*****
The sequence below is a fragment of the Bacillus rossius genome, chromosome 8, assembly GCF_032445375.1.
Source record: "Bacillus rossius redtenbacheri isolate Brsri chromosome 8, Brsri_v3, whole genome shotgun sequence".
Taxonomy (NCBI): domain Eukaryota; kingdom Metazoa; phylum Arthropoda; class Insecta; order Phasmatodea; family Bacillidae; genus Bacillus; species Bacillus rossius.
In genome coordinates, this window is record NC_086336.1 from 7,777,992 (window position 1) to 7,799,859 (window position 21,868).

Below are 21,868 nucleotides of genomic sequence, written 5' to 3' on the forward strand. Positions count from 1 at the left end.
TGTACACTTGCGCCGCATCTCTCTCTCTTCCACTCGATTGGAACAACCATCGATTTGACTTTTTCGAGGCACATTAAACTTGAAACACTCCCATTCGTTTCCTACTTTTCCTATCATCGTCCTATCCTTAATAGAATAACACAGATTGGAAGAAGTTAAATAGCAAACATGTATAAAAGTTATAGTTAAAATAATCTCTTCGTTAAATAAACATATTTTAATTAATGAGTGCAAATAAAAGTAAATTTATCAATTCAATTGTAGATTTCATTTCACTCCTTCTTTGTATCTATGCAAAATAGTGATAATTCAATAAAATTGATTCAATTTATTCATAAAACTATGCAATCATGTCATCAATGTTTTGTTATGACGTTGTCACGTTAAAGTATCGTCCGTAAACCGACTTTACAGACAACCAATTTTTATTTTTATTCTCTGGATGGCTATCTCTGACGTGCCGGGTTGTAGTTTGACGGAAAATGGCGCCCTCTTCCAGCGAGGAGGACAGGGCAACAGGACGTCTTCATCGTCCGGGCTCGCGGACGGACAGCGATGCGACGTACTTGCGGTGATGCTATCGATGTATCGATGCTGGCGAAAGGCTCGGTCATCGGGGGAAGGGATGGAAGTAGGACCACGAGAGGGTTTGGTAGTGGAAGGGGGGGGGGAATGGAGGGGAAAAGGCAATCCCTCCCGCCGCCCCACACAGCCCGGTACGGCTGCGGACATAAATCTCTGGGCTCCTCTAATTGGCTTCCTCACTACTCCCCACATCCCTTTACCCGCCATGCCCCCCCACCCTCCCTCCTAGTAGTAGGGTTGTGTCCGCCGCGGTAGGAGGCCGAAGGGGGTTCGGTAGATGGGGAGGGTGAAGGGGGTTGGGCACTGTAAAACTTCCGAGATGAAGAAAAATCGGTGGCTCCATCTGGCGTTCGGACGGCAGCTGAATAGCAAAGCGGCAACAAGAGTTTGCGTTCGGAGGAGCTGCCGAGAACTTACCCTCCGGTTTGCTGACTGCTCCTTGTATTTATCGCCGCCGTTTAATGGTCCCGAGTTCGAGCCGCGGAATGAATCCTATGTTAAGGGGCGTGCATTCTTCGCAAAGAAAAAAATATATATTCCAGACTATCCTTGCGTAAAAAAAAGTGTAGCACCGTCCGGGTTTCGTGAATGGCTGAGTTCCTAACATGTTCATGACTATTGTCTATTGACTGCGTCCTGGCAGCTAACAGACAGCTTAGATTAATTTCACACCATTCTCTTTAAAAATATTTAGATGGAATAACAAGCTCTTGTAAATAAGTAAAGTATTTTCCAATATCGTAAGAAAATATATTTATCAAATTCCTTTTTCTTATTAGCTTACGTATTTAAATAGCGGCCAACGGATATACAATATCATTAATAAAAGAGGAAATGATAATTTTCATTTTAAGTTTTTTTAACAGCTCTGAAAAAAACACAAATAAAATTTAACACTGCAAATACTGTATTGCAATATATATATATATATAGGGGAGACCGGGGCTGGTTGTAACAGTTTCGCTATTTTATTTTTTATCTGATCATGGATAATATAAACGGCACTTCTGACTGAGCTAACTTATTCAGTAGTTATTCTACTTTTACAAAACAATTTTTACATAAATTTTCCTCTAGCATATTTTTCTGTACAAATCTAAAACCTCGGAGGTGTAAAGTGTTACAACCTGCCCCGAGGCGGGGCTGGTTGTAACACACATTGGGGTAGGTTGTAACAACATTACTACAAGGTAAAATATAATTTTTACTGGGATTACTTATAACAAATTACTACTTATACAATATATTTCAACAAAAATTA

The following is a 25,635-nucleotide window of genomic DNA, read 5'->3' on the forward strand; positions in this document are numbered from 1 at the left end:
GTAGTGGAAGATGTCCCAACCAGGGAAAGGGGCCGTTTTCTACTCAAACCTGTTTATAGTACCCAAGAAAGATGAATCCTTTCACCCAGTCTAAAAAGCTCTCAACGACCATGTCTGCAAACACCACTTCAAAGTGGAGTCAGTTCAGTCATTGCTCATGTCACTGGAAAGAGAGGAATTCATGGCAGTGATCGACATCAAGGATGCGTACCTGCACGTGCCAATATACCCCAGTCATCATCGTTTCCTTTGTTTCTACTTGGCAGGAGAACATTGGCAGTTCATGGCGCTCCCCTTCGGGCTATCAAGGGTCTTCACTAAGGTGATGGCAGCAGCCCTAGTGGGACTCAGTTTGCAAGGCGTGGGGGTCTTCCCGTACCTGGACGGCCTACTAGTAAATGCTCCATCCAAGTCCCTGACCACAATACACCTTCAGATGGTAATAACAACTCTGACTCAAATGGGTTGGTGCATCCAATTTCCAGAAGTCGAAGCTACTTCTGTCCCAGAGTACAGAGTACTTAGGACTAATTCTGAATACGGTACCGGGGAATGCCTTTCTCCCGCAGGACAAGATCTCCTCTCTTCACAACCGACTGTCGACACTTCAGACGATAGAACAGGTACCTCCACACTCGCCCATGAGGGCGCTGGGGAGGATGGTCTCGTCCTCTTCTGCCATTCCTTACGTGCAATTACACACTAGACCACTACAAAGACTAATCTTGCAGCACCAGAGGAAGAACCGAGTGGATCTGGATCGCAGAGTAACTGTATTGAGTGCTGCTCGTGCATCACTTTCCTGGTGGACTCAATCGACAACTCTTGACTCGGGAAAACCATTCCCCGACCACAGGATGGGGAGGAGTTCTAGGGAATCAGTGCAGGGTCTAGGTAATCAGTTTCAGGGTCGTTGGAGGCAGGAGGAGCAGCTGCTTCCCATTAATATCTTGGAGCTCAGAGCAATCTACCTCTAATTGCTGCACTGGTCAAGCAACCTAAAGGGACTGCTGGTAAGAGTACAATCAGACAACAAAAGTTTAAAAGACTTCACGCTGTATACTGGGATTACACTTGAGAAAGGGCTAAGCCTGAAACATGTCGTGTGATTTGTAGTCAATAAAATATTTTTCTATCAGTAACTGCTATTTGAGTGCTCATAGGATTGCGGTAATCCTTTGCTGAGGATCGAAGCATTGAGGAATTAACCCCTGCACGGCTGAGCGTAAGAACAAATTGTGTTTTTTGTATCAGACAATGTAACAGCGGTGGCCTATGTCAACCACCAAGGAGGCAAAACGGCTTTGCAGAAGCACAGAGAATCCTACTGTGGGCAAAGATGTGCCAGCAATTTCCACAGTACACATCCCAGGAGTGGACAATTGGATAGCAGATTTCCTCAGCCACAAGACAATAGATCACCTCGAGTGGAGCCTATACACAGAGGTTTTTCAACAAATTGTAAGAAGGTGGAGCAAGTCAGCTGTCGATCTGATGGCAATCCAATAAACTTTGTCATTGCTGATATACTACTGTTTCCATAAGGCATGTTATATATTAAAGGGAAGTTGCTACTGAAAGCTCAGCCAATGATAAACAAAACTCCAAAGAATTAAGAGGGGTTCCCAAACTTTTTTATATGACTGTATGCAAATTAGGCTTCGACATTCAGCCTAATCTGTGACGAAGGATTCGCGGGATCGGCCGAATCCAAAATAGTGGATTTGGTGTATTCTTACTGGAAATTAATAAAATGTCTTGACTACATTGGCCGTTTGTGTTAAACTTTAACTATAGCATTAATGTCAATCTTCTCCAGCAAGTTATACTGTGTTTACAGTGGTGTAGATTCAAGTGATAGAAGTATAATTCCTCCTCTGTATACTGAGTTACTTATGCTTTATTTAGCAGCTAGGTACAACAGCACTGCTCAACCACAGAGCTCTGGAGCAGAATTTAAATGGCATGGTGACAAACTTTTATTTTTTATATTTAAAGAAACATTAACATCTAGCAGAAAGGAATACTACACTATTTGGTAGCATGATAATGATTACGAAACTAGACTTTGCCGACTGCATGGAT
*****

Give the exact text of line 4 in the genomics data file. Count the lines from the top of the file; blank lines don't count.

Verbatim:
In genome coordinates, this window is record NC_086336.1 from 7,777,992 (window position 1) to 7,799,859 (window position 21,868).